mid century east.

Yesterday’s Mid Century East show at Erno Goldfinger’s marvellous Haggerston school was the usual trove of fabulous modernist finds. Apart from the pieces, what I love about the show is how everyone who attends is passionate about design. Dealers love what they do and love to talk about their wares. And, of course, the pieces themselves always come with a fascinating provenance.

A brief walk-through below, featuring just a few favourite pieces and their dealers; some known, others new.

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Mar-Den had the wonderful, on-end, angled brick wall as a backdrop in which to display, in the beautifully proportioned double-height space of the hall.

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Pink Flamingoes specialise in American design, and showed Eames classics in fabulous colours.

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Beton Brut specialise in architect-led design from post-War France, Italy, Netherlands and Scandinavia. I’m yet to visit their new showroom in East London but they have a very seductive  website in the meantime.

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Saunders Fine Art always tempt with their modern British and European art and also collectables.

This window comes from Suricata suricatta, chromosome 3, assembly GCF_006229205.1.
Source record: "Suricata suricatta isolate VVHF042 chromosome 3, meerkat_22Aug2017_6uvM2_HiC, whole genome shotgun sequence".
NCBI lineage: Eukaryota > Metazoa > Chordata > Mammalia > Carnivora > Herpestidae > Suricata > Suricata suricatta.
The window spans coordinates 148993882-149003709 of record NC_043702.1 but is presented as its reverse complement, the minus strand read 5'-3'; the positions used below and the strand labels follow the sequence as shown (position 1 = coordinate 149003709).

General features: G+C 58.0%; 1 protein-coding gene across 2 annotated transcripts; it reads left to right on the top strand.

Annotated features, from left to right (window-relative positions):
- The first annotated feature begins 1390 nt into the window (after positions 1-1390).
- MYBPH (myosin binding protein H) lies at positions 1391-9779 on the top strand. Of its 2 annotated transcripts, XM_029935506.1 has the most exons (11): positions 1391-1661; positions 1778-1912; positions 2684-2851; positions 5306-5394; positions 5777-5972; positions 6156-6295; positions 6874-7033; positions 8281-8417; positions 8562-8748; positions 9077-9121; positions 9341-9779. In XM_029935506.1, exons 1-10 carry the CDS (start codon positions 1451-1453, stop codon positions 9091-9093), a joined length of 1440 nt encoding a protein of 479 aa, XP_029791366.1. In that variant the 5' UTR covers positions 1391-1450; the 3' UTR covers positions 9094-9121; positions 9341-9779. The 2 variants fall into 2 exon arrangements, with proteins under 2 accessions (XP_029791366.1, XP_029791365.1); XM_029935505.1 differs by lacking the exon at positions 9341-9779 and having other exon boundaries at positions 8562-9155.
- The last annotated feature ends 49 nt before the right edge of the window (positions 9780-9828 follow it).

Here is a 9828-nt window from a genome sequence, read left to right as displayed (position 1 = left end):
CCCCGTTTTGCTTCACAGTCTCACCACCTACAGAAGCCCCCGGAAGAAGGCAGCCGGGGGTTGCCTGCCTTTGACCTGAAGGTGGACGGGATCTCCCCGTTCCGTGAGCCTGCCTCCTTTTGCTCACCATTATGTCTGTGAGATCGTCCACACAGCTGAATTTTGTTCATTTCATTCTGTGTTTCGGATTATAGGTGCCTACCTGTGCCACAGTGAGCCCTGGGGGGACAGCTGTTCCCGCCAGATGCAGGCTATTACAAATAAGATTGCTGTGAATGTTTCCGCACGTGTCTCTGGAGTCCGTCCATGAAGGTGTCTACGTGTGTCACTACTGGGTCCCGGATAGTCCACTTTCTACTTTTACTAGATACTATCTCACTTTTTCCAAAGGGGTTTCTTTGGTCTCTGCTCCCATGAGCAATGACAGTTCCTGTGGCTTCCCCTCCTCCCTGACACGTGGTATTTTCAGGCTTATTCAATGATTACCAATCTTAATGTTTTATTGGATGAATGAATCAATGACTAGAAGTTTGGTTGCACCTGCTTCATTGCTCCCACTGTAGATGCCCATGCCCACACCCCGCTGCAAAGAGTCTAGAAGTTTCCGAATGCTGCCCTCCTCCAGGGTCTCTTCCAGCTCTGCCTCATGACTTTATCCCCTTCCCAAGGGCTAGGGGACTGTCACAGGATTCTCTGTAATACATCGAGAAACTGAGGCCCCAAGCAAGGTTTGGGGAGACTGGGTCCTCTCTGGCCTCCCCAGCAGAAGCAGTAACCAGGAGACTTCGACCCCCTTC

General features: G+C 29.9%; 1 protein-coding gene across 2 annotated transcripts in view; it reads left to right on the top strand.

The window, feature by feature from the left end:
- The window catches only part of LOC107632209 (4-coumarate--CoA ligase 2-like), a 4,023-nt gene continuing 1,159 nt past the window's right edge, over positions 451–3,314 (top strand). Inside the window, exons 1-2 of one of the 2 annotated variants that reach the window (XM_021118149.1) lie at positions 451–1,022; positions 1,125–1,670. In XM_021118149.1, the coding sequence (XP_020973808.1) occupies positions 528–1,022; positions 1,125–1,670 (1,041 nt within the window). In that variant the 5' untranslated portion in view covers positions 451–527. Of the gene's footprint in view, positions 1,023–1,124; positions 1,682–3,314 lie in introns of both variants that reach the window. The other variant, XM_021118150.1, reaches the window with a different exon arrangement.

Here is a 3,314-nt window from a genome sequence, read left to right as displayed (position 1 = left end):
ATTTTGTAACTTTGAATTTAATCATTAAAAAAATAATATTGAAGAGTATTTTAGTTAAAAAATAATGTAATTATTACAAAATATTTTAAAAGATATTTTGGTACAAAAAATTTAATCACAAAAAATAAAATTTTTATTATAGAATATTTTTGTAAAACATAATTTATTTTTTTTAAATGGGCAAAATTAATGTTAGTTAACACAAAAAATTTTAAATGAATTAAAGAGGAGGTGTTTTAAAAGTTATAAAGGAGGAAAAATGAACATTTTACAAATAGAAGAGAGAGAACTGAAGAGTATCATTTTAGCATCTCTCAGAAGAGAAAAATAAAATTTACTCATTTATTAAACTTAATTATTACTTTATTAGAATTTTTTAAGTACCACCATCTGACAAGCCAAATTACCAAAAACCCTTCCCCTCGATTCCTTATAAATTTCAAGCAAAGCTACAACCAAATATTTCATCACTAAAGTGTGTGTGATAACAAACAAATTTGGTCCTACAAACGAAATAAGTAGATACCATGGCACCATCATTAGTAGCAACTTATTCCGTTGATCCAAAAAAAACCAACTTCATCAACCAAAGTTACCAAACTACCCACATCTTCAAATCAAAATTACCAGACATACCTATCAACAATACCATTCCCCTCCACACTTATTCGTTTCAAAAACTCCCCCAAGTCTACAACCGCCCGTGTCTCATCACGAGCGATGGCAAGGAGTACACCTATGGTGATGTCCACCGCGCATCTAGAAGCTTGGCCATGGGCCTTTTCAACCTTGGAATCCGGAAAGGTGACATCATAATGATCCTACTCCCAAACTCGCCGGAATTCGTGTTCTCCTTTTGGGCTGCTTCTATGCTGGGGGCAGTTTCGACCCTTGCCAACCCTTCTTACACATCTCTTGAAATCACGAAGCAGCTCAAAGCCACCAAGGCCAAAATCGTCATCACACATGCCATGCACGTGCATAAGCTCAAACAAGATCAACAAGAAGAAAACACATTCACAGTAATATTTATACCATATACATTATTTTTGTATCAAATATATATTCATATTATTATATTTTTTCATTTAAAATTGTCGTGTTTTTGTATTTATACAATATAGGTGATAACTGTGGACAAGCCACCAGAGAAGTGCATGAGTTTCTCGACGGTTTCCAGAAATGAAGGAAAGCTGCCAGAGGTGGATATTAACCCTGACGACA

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My favourite of the show was a pair of lounge chairs from the ‘50s, with a wonderful back-story, having been languishing with their original owners in the south of France until now. From The Kula.

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Lovely accessories at Fragile Design

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1934, named for Gerrit Rietveld’s ‘crate furniture’ series in 1934, has a tightly curated collection of simple, functional pieces.

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Gorgeous Vittorio Nobili Medea Chairs (and a few knock-out light fittings) at
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Dd you go? Any favourites? More mid-century show round-ups, here and here.

All images owl’s house london taken on my iPhone 5.

more ampersand.

I first wrote about Ampersand House, a home and gallery featuring classic design pieces and objet d’art, here

The House has just reopened in a new premises within central Brussels, in another classical, light filled interior. Again the eclectic mix of 20th century furniture create a fascinating, constantly evolving, living museum. The mix is vintage, contemporary, prototype and commissioned work, and almost everything is available for sale.

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Ampersand House, 33 rue de Suisse, Brussels 1060, Belgium

Back in London, and we are looking forward to Modern Shows pop up in Fulham this weekend, and hoping to find that illusive armchair and console for the new abode… Modern Shows Fulham pop-up, details here

a modernist in miniature.